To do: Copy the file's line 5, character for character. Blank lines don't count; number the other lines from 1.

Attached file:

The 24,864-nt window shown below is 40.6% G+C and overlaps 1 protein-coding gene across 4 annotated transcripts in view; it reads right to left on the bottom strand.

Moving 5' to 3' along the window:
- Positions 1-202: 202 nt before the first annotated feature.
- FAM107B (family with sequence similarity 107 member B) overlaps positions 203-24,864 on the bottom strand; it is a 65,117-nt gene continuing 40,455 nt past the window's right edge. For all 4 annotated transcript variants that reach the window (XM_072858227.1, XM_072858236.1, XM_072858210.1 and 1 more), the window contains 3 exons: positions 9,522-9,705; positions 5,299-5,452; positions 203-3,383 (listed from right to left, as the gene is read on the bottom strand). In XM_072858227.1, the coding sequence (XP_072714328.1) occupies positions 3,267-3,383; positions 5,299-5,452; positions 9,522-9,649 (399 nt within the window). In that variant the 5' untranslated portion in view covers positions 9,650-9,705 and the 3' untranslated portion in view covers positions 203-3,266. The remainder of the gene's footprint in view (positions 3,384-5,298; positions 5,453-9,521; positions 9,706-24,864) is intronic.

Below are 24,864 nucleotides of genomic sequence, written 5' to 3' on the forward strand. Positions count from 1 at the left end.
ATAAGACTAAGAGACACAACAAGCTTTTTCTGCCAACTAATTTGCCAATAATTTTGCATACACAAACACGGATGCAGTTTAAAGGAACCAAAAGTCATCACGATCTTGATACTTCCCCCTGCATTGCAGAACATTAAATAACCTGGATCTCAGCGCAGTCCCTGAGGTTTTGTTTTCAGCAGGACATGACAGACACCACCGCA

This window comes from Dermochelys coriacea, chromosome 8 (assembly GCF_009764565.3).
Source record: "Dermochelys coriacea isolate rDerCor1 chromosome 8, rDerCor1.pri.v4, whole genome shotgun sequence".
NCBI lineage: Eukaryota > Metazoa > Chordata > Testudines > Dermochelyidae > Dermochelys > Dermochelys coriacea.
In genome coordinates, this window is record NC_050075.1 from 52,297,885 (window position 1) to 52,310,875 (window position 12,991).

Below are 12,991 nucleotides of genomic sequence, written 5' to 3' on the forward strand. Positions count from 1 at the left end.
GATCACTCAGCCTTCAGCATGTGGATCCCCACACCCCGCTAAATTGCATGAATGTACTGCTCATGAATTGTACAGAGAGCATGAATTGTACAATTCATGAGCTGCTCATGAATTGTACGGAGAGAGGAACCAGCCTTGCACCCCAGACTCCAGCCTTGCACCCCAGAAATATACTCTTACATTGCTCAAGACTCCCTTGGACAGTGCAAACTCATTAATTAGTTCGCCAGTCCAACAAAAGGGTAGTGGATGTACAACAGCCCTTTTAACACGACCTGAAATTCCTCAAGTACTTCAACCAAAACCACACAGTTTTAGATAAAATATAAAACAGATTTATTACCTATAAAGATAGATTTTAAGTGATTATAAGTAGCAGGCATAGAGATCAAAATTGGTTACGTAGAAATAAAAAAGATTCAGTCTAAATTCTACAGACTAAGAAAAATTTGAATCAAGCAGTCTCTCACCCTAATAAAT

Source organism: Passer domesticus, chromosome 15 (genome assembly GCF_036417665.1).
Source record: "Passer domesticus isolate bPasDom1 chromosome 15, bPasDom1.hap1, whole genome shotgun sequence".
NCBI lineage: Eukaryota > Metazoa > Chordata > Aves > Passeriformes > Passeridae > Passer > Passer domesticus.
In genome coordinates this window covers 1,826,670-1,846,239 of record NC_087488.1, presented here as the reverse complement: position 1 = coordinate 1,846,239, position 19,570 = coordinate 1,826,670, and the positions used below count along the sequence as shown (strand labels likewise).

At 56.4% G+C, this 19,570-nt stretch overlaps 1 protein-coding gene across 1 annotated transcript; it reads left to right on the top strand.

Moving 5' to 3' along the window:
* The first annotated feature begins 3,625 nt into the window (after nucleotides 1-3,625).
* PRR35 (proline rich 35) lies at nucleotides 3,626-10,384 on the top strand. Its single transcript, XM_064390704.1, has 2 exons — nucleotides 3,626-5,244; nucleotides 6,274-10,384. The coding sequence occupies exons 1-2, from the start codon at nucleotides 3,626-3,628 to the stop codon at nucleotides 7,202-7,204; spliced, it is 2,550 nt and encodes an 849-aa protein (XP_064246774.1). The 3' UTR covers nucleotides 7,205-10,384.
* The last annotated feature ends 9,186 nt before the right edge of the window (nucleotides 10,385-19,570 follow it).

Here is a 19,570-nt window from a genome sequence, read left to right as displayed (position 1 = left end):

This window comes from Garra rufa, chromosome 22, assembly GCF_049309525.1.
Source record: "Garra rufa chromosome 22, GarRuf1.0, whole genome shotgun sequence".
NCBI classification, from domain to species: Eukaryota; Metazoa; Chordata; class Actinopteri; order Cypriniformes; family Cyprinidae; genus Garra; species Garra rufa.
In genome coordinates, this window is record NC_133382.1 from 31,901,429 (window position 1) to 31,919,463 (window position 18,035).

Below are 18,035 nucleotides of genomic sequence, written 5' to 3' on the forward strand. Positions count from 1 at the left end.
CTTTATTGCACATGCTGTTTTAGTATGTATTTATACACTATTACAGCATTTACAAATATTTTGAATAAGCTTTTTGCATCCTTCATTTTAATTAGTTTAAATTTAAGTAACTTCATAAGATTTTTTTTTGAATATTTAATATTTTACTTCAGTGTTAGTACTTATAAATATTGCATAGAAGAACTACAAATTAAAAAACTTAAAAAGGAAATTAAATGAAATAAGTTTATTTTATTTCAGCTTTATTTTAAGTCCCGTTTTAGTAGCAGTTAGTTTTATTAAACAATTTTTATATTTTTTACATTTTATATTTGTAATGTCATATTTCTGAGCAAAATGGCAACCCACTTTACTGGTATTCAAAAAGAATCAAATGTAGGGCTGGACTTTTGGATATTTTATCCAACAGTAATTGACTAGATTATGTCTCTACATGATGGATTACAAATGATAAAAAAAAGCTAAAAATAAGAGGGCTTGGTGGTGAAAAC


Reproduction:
Below are 24,864 nucleotides of genomic sequence, written 5' to 3' on the forward strand. Positions count from 1 at the left end.